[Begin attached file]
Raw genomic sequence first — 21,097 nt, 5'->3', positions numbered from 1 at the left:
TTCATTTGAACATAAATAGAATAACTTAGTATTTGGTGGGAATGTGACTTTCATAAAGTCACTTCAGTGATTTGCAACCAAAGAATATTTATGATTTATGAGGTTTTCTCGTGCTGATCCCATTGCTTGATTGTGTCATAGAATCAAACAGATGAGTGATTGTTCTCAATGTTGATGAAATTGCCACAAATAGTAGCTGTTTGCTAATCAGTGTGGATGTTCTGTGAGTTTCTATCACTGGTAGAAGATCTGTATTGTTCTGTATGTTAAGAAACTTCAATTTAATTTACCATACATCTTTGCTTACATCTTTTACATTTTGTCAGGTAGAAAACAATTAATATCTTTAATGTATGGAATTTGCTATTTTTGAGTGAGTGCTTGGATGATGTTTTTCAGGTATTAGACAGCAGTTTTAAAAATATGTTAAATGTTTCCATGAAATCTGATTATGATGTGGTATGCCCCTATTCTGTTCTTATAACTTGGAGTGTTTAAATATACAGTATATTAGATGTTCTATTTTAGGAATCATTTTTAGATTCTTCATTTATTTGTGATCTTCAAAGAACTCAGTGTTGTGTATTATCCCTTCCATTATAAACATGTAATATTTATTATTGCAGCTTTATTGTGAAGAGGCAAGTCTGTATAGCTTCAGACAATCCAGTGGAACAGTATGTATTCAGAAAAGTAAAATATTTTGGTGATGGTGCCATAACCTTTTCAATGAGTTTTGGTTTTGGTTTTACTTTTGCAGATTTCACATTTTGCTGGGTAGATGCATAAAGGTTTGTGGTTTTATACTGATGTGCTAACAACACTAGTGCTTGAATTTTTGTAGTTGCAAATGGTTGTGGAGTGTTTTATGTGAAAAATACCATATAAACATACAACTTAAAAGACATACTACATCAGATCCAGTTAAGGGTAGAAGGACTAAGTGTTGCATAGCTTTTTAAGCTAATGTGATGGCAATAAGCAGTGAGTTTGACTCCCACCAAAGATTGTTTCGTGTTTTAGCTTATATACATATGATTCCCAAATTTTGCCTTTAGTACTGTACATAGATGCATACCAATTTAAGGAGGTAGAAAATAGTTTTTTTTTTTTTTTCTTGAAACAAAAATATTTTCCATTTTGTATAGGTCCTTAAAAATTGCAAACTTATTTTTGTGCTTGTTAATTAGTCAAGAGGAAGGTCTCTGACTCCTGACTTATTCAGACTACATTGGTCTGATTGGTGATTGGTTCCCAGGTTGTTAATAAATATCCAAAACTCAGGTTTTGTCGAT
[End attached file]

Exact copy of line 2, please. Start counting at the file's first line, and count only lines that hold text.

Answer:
TTCATTTGAACATAAATAGAATAACTTAGTATTTGGTGGGAATGTGACTTTCATAAAGTCACTTCAGTGATTTGCAACCAAAGAATATTTATGATTTATGAGGTTTTCTCGTGCTGATCCCATTGCTTGATTGTGTCATAGAATCAAACAGATGAGTGATTGTTCTCAATGTTGATGAAATTGCCACAAATAGTAGCTGTTTGCTAATCAGTGTGGATGTTCTGTGAGTTTCTATCACTGGTAGAAGATCTGTATTGTTCTGTATGTTAAGAAACTTCAATTTAATTTACCATACATCTTTGCTTACATCTTTTACATTTTGTCAGGTAGAAAACAATTAATATCTTTAATGTATGGAATTTGCTATTTTTGAGTGAGTGCTTGGATGATGTTTTTCAGGTATTAGACAGCAGTTTTAAAAATATGTTAAATGTTTCCATGAAATCTGATTATGATGTGGTATGCCCCTATTCTGTTCTTATAACTTGGAGTGTTTAAATATACAGTATATTAGATGTTCTATTTTAGGAATCATTTTTAGATTCTTCATTTATTTGTGATCTTCAAAGAACTCAGTGTTGTGTATTATCCCTTCCATTATAAACATGTAATATTTATTATTGCAGCTTTATTGTGAAGAGGCAAGTCTGTATAGCTTCAGACAATCCAGTGGAACAGTATGTATTCAGAAAAGTAAAATATTTTGGTGATGGTGCCATAACCTTTTCAATGAGTTTTGGTTTTGGTTTTACTTTTGCAGATTTCACATTTTGCTGGGTAGATGCATAAAGGTTTGTGGTTTTATACTGATGTGCTAACAACACTAGTGCTTGAATTTTTGTAGTTGCAAATGGTTGTGGAGTGTTTTATGTGAAAAATACCATATAAACATACAACTTAAAAGACATACTACATCAGATCCAGTTAAGGGTAGAAGGACTAAGTGTTGCATAGCTTTTTAAGCTAATGTGATGGCAATAAGCAGTGAGTTTGACTCCCACCAAAGATTGTTTCGTGTTTTAGCTTATATACATATGATTCCCAAATTTTGCCTTTAGTACTGTACATAGATGCATACCAATTTAAGGAGGTAGAAAATAGTTTTTTTTTTTTTTTCTTGAAACAAAAATATTTTCCATTTTGTATAGGTCCTTAAAAATTGCAAACTTATTTTTGTGCTTGTTAATTAGTCAAGAGGAAGGTCTCTGACTCCTGACTTATTCAGACTACATTGGTCTGATTGGTGATTGGTTCCCAGGTTGTTAATAAATATCCAAAACTCAGGTTTTGTCGAT